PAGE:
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1 June 2006 Effectiveness of Spinning-Wing Decoys Varies Among Dabbling Duck Species and Locations
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Spinning-wing decoys are strong attractants to ducks and increase kill rates over traditional decoying methods. However, it is unknown whether all duck species are attracted similarly to spinning-wing decoys and whether the effectiveness of these decoys changes with latitude. We examined the effectiveness of spinning-wing decoys for 9 species of dabbling ducks during 545 experimental hunts in California (1999–2000), Minnesota (2002), Manitoba (2001–2002), Nebraska (2000–2002), Missouri (2000–2001), and Arkansas (2001–2003). During each experimental hunt, we systematically alternated between 2 paired decoy treatments every 15–30 min (depending on study site): traditional decoys only and traditional decoys with a spinning-wing decoy. Overall, 70.2% (n = 1,925) of dabbling ducks were harvested (shot and retrieved) when spinning-wing decoys were turned on, ranging from 63.6% (n = 187) in Missouri to 76.4% (n = 356) in Minnesota. Effectiveness of spinning-wing decoys increased with latitude of study sites. Proportions of ducks shot when spinning-wing decoys were turned on differed among species, from a low of 50.0% (n = 8) for cinnamon teal (Anas cyanoptera) to a high of 79.0% (n = 119) for American wigeon (A. americana). The probability of being shot when spinning-wing decoys were turned on increased with annual survival rates among species; for example, spinning-wing decoys were more effective for American wigeon and mallard (A. platyrhynchos) than they were for cinnamon teal and American green-winged teal (A. crecca). Effectiveness of spinning-wing decoys did not differ consistently by age or sex of harvested ducks. Our results indicate that the effectiveness of spinning-wing decoys differs among duck species and changes with latitude; thus, consideration of these effects may be warranted when setting harvest regulations and methods of take.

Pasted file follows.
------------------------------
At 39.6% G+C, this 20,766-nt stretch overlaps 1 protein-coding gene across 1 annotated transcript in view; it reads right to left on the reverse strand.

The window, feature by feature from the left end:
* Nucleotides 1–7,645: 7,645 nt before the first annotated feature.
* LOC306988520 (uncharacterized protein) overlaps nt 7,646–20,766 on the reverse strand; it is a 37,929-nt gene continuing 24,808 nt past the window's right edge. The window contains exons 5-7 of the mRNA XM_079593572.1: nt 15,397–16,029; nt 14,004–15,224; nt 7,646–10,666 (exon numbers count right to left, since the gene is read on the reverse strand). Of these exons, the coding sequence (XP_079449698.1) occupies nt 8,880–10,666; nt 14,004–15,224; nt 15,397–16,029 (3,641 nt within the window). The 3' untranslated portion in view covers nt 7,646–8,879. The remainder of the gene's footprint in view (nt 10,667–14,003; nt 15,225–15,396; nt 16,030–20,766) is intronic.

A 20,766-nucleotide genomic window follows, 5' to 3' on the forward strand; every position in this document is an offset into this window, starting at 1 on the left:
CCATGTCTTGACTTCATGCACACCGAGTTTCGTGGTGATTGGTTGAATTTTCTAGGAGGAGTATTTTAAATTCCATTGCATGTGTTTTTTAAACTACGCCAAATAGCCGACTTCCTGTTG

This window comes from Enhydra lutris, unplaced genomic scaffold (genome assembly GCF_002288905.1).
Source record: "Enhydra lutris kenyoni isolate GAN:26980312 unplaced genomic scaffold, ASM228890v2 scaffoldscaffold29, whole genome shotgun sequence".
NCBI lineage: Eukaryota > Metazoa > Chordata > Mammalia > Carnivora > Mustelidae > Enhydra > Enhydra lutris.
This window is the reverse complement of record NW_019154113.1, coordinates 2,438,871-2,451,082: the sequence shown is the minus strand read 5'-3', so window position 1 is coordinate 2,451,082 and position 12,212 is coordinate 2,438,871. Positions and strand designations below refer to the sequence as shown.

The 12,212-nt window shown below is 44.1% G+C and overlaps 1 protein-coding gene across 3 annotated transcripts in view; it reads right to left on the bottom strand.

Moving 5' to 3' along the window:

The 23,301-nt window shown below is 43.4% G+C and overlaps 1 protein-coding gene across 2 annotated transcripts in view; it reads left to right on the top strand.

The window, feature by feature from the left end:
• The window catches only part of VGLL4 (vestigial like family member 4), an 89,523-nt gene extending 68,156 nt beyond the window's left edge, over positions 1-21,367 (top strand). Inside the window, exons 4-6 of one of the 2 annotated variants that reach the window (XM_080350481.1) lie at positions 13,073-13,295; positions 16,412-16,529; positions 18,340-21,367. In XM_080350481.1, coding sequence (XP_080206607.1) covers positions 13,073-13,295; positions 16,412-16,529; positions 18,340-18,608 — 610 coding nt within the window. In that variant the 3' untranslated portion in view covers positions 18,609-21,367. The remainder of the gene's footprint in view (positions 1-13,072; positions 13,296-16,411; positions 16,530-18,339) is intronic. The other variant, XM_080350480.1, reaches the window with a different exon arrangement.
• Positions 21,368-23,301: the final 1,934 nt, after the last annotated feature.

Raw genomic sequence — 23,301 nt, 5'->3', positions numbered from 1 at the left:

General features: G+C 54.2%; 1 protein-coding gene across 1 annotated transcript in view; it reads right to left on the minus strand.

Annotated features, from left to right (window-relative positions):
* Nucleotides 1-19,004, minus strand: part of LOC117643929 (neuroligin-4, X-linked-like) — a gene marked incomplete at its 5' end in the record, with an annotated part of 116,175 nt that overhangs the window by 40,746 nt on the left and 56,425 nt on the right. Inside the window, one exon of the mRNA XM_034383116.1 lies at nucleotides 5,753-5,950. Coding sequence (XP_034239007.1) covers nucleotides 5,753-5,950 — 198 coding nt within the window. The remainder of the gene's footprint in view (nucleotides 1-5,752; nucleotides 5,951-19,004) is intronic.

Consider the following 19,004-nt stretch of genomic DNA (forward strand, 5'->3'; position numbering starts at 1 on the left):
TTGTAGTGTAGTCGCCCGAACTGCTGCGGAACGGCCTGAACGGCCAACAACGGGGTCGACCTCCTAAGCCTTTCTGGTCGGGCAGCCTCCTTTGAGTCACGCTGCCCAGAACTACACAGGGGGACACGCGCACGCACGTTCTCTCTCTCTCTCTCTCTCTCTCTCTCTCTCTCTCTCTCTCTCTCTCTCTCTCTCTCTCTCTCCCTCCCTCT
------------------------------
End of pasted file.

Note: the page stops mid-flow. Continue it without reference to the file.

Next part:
JOSHUA T. ACKERMAN, JOHN M. EADIE, MICHAEL L. SZYMANSKI, JASON H. CASWELL, Mark P. Vrtiska, ANDREW H. RAEDEKE, J. MICHAEL CHECKETT, Alan D. Afton, THOMAS G. MOORE, F. DALE CASWELL, RICH A. WALTERS, DALE D. HUMBURG, and JULIE L. YEE "Effectiveness of Spinning-Wing Decoys Varies Among Dabbling Duck Species and Locations," Journal of Wildlife Management 70(3), 799-804, (1 June 2006).[799:EOSDVA]2.0.CO;2
Published: 1 June 2006

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